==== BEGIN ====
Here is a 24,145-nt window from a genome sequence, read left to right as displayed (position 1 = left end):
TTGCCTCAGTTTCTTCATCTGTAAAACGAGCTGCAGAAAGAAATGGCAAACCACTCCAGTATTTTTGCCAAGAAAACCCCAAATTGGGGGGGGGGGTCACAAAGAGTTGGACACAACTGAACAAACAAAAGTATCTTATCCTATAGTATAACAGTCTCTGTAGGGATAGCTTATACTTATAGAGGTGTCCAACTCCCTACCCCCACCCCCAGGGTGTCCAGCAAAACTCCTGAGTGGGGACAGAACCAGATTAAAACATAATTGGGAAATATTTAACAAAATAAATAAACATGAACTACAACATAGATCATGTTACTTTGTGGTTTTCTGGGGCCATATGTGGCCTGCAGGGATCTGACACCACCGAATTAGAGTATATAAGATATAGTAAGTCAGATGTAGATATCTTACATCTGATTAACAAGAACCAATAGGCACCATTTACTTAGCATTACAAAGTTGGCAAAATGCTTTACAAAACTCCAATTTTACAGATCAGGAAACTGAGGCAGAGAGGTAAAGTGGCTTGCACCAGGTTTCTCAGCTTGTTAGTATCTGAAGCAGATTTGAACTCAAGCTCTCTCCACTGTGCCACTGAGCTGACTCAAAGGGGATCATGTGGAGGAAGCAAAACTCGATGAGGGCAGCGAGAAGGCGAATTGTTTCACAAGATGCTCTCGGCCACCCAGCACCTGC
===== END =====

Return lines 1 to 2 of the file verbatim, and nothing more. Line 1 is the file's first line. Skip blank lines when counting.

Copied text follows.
Here is a 24,145-nt window from a genome sequence, read left to right as displayed (position 1 = left end):
TTGCCTCAGTTTCTTCATCTGTAAAACGAGCTGCAGAAAGAAATGGCAAACCACTCCAGTATTTTTGCCAAGAAAACCCCAAATTGGGGGGGGGGGTCACAAAGAGTTGGACACAACTGAACAAACAAAAGTATCTTATCCTATAGTATAACAGTCTCTGTAGGGATAGCTTATACTTATAGAGGTGTCCAACTCCCTACCCCCACCCCCAGGGTGTCCAGCAAAACTCCTGAGTGGGGACAGAACCAGATTAAAACATAATTGGGAAATATTTAACAAAATAAATAAACATGAACTACAACATAGATCATGTTACTTTGTGGTTTTCTGGGGCCATATGTGGCCTGCAGGGATCTGACACCACCGAATTAGAGTATATAAGATATAGTAAGTCAGATGTAGATATCTTACATCTGATTAACAAGAACCAATAGGCACCATTTACTTAGCATTACAAAGTTGGCAAAATGCTTTACAAAACTCCAATTTTACAGATCAGGAAACTGAGGCAGAGAGGTAAAGTGGCTTGCACCAGGTTTCTCAGCTTGTTAGTATCTGAAGCAGATTTGAACTCAAGCTCTCTCCACTGTGCCACTGAGCTGACTCAAAGGGGATCATGTGGAGGAAGCAAAACTCGATGAGGGCAGCGAGAAGGCGAATTGTTTCACAAGATGCTCTCGGCCACCCAGCACCTGC